(Reuters) – China’s Pinduoduo Inc reported a bigger-than-expected quarterly loss on Wednesday due to higher operating expenses, sending the e-commerce company’s shares down 13% before the opening bell.
The company was started just four years ago but has been described by analysts as a disruptor to the dominance of Alibaba Group Holding Ltd’s Taobao and JD.com Inc over China’s retail sector thanks to its popularity among the country’s rural residents.
Net loss attributable to ordinary shareholders widened to 2.34 billion yuan in the quarter ended Sept. 30, from 1.1 billion yuan a year earlier. Revenue rose 123% to 7.51 billion yuan. Analysts had expected 7.49 billion yuan, according to IBES data from Refinitiv.
Operating expenses of Pinduoduo more than doubled to 8.47 billion yuan ($1.20 billion) in the quarter as sales and marketing costs surged 114%. Excluding items, the company lost 1.44 yuan per American depository share. Analysts on average had expected a loss of 0.53 yuan per ADS.
“We continued to invest in our users throughout the third quarter, and stepped our marketing up a notch from the second half of September,” Chief Executive Officer Zheng Huang said in a statement.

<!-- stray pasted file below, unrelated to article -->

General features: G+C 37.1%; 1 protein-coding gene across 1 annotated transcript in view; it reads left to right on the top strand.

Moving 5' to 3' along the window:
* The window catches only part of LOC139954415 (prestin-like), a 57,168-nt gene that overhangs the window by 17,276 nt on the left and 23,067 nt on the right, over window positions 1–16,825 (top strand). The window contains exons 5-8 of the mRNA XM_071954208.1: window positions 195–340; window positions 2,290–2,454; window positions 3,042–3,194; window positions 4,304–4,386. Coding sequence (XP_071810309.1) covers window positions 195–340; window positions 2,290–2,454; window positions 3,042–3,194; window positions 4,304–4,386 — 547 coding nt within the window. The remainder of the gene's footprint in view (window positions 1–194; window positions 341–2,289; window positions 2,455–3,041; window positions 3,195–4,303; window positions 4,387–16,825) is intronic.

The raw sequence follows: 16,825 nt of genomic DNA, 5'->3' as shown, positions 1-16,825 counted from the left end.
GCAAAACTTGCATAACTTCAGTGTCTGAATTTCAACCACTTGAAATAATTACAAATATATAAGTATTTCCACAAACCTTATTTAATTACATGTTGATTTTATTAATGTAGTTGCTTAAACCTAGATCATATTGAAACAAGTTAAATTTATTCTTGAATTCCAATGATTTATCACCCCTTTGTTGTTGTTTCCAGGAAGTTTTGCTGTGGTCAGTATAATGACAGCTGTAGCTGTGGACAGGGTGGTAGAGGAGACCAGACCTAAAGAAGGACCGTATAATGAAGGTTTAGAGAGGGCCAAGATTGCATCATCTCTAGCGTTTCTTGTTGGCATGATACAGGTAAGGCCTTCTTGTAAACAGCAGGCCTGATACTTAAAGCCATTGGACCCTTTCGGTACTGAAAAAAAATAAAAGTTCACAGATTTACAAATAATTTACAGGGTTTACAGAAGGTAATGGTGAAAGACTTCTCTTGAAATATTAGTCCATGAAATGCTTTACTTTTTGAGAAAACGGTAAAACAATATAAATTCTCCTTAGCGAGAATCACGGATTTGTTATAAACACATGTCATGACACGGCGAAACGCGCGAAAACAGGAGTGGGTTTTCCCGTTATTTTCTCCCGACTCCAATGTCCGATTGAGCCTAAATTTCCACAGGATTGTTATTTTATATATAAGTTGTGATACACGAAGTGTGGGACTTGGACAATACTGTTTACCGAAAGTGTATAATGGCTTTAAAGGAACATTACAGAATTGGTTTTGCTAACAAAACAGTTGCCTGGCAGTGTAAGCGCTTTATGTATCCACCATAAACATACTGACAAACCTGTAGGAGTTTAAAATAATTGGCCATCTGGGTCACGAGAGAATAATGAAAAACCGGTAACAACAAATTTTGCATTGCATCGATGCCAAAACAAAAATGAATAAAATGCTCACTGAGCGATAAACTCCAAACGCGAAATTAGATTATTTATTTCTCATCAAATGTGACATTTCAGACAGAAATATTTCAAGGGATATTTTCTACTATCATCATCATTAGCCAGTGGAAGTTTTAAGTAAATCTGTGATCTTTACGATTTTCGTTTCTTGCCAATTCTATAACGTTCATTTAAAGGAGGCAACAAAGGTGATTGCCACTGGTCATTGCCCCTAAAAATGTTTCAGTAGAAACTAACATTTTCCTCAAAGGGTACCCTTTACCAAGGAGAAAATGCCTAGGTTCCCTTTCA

The company, which has gained a following in China by strategies such as offering consumers deeper discounts on mostly generic products if they buy in groups, also blamed the larger-than-expected loss on the so-called “choose one from two” practices in a statement sent to Reuters.
China’s market regulator earlier this month told Pinduoduo, Alibaba, JD.com and other platforms to stop the practice which requires merchants to sign exclusive cooperation agreements preventing them from selling products on rival platforms.
Pinduoduo said the practice had intensified in the last 12 months, affecting over 1,000 brands’ flagship stores. It added that over 10,000 small and micro merchants were forced to choose between platforms.
“Forced exclusivity has a material impact on Pinduoduo, we had to row upstream against the pressure,” the company said.
The company did not name the party that forces merchants to choose sides, but Alibaba’s Tmall marketplace has in recent weeks been accused by a number of competitors and merchants of adopting such a practice.
Reporting by Akanksha Rana in Bengaluru and Sophie Yu in Beijing; Editing by Rashmi Aich, Maju Samuel and David Evans